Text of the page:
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Forming Public Policy is the Public's Business

"The people of the state of Idaho in creating the instruments of government that serve them, do not yield their sovereignty to the agencies so created. Therefore, the legislature finds and declares that it is the policy of this state that the formation of public policy is public business and shall not be conducted in secret."

And so it began, back in 1974, when the state of Idaho established a basic set of ground rules ensuring the public's right to be informed about the business done by its government. Idaho is hardly alone in this provision - all 50 states have some type of open meeting law - or sunshine law as it's popularly known- on their books. Montana's 1972 Constitution includes a "Right to Know" clause intended to protect the citizen's right to inspect public records and attend meetings of public agencies at all levels.

Montana, in fact, includes not only a right to know, but a right to participation that states, "The public has the right to expect government agencies to afford such reasonable opportunity for citizen participation in the operation of the agencies prior to the final decision…"

These are laws that public entities seem to have some trouble with, and there's no end to citizen complaints that the law is not being followed. County commissioners, school boards, city councils, planning and zoning commissions… all have come under fire for suggested violations of the law.

Complaints have arisen around several issues, but perhaps none so much as the question of just what constitutes a public meeting, and under what circumstances can a closed meeting be held.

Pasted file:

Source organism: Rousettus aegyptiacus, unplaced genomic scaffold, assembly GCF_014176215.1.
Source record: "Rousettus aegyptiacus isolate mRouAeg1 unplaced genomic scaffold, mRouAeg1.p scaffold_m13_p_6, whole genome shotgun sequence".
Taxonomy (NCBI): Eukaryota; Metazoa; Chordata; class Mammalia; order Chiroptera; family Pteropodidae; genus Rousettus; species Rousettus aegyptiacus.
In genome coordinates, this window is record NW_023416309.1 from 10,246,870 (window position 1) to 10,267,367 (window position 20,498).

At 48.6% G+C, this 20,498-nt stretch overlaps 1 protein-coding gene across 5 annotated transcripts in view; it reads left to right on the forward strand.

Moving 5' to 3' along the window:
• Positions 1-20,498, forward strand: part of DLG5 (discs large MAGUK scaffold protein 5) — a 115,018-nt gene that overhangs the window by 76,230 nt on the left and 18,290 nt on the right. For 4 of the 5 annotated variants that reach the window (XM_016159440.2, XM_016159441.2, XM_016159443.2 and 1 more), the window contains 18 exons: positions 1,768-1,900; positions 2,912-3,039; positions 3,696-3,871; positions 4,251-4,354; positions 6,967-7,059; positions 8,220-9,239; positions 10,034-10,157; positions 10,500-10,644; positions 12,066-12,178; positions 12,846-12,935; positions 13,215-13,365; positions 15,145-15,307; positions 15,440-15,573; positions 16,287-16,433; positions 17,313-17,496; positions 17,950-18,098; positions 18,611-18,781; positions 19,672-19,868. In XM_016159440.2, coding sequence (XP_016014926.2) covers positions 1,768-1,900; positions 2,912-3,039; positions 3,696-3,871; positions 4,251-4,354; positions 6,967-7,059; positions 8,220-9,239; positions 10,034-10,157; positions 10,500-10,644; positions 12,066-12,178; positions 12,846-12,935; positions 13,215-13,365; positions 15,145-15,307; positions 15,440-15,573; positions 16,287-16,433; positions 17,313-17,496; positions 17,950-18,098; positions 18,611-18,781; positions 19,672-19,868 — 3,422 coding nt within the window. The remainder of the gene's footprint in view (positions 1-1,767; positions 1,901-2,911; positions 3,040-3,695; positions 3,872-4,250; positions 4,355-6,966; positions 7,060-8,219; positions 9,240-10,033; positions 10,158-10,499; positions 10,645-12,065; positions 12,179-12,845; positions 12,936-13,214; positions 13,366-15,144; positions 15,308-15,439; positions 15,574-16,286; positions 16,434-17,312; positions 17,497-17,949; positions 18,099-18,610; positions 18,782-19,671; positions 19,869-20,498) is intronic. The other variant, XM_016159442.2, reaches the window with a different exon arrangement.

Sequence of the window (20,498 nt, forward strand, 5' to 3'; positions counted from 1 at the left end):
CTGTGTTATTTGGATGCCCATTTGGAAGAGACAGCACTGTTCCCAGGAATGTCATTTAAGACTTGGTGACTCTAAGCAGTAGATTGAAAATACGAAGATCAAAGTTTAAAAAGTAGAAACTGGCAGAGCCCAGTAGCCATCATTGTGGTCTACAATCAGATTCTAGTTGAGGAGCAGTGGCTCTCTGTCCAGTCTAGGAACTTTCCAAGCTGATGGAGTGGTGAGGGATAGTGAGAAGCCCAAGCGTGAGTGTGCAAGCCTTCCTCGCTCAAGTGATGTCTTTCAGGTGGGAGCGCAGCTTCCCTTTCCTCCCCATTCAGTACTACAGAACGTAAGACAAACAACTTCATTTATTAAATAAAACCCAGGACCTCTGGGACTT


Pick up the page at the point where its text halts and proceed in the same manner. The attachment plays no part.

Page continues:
Idaho's Attorney General, Alan Lance, has published an "Open Meeting Manual" to answer such questions. In it, the guidelines for executive session, or closed meetings, are clear. Executive sessions may be held when considering hiring a person for a position (but not for filling a vacancy in an elective office); to consider evaluation, discipline or dismissal; during labor negotiations or when attempting to acquire property; to consider exempt documents; and to consider and advise legal representatives regarding pending litigation. 

In Montana, the law is not quite so specific. Meetings may be closed when "the demands of individual privacy clearly exceed the merits of public disclosure." Montana is stricter, however, in regard to litigation. "A meeting may be closed to discuss strategy (only…) when an open meeting would have a detrimental effect." Montana agencies must also discuss in public any litigation between two public bodies or associations.

Technology, and the ease of communication associated with it, is providing additional headaches for those charged with complying with open meeting laws. Email is a particular violator of provisions that require public deliberation. 

"Even the receipt of information relating to a "decision," - i.e., a measure on which the governing body will have to vote - amounts to deliberation and thereby triggers the definition and requirement of a "meeting" under the Open Meeting Law," reads Lance's manual for Idaho.